Defined Contribution Pension Transfer Advice

Specialist FCA Regulated Advice

Should I transfer my defined contribution pension?

If you are aged 55+ and not currently paying into or receiving your defined contribution pension, you can cash in 100% of your pension early as a cash lump sum – up to 25% Tax Free.

What is a defined contribution pension?

Defined contribution pensions build up a pension fund through your contributions, your employer’s contributions, tax relief and any investment returns from the pension funds. Your employer usually deducts your pension contributions from your salary before it is taxed.

A defined contribution pension fund does not offer a specified income at retirement. Unlike defined benefit pensions which offer a specific income at retirement. A defined contribution pension fund can grow, as well as fall, depending on how well the fund investments perform.

Many employers now prefer to offer their employees defined contribution pensions. This is because there is no risk to them as they will not have to cover any investment loses in the pension fund. With a defined benefit pension scheme, if the pension fund makes a loss through bad investment, it may not have enough money to cover the guaranteed pension payments to its members. This is known as a pension deficit and the employer will have to cover the funds loses to ensure its members receive their full pension payments.

Types of Defined Contribution Pensions

There are several types of defined contribution pensions:

  • Personal Stakeholder Pensions
  • Self Invested Personal Pension (SIPPs)
  • Small Self Administered Schemes (SSAS)
  • Workplace Pensions
  • Executive Pension Plan
  • Group Personal Pension
  • Master Trust Pension

Should I Transfer a Defined Contribution Pension?

There are many reasons why you might be considering transferring your defined contribution pension into a new scheme or a self invested personal pension (SIPP), the main benefits being:

  • Consolidate several small defined contribution pensions into a single pension scheme, reducing fees and charges across multiple pension funds.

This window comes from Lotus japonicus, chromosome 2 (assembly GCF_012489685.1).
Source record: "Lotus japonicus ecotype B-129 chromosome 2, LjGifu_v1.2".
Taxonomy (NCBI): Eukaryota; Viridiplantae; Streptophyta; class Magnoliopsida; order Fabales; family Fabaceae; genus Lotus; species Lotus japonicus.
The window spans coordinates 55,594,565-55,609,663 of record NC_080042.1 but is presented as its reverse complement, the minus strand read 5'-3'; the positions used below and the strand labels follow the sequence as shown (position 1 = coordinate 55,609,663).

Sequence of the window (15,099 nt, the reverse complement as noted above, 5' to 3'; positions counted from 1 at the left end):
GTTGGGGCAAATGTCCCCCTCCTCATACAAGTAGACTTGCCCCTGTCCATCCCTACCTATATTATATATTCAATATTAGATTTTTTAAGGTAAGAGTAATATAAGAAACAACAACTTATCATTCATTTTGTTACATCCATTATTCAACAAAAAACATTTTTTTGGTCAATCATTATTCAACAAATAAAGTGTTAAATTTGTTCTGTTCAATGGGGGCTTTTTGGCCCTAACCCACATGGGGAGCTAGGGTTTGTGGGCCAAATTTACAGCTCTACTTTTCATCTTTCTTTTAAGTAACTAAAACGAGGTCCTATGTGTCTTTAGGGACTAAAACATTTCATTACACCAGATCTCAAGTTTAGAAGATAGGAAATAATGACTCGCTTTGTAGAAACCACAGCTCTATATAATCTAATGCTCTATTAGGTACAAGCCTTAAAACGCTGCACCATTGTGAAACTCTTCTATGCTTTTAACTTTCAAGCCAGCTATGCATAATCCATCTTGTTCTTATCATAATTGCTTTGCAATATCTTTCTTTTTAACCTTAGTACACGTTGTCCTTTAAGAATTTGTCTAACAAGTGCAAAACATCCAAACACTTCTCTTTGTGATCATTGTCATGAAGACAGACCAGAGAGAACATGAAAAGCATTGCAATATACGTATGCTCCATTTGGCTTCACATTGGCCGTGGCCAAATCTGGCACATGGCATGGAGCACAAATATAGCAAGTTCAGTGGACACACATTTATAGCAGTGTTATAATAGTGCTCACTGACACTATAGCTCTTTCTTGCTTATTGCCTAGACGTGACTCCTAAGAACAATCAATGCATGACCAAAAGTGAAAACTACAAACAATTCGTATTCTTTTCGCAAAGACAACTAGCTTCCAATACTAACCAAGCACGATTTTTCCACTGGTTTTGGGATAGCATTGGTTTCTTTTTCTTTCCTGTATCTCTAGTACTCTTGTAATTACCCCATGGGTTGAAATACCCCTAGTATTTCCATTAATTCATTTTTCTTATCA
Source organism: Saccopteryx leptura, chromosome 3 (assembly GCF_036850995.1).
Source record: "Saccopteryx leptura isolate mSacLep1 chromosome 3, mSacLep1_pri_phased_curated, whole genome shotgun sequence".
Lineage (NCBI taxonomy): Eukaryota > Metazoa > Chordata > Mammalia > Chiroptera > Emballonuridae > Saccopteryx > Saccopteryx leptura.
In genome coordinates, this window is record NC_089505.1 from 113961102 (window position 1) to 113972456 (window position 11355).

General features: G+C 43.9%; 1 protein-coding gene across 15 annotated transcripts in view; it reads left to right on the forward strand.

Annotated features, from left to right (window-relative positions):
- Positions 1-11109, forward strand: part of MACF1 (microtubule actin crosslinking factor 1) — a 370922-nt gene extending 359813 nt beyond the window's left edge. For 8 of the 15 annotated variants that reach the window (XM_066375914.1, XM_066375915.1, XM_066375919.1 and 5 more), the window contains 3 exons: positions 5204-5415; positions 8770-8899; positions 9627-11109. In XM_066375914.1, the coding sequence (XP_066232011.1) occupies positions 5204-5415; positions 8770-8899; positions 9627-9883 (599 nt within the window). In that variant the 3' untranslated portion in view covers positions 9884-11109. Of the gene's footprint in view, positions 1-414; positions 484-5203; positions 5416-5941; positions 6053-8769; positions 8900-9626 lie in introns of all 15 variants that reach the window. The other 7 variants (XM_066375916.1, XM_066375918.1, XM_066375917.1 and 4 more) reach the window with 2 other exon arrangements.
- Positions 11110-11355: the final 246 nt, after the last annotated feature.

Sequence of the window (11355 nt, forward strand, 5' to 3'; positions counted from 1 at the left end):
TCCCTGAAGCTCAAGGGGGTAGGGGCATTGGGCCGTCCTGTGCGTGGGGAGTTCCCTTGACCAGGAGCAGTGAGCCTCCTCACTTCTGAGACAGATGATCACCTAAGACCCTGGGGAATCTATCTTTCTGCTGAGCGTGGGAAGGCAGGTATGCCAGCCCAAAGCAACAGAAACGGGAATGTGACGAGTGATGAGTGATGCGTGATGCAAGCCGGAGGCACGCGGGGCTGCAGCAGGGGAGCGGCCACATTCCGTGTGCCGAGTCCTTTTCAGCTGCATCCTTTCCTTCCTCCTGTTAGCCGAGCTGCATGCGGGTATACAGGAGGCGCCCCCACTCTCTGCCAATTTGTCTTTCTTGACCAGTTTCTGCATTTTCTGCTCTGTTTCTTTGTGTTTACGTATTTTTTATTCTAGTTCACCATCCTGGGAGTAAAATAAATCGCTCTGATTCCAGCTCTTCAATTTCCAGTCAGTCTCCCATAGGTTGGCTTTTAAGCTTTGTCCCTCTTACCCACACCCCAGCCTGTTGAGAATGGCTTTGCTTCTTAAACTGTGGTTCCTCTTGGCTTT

• Better tax planning and less paper work; you will be able to have a clearer picture of your retirement income and plan for any pension shortfalls. 
  • Investment freedom, security and control; you may want to choose where your pension is invested, whether it be low risk, high risk or even ethical investments.
  • Greater control of pension benefits such as death benefits, guaranteed annuity rate and the ability to draw down on you pension when it suits you.
  • Move your pension fund from your ex employers or a poorly managed defined contribution pension scheme.

Defined Contribution Pension Transfer Risks

Before you transfer any defined contribution pension you need to consider the following risks:

  • Cost of any exit and transfer fees when moving your pension to a new scheme.
  • Loss of Safe-Guarded benefits offered from your previous scheme.
  • Loss of guaranteed annuity rate that you are entitled to.
  • What sort of investment risk are you willing to take with your pension fund. 

Defined Contribution Pension Transfer Advice

If your defined contribution pension benefits are worth more than £30,000 and you have a guaranteed annuity rate you’ll need the transfer signed off by a FCA regulated adviser, such as ourselves.  This rule is there to protect you and ensure you are fully aware of the risks. 

If you would like to find out more about your defined contribution pension transfer options Get Started Today and receive our free Information Pack.

Warning

This service only applies to pensions in the UK. Taking benefits early will almost certainly reduce your pension income in retirement and is only suitable for a limited number of people and circumstances. This should not be seen as an easy option for raising cash.

If you releases all your money from your pension early you will not have anything left to provide you with income in retirement. Usually 25% of your pension can be released tax-free, the balance is taxed at your marginal rate at the time of release, this marginal tax rate could change in the future.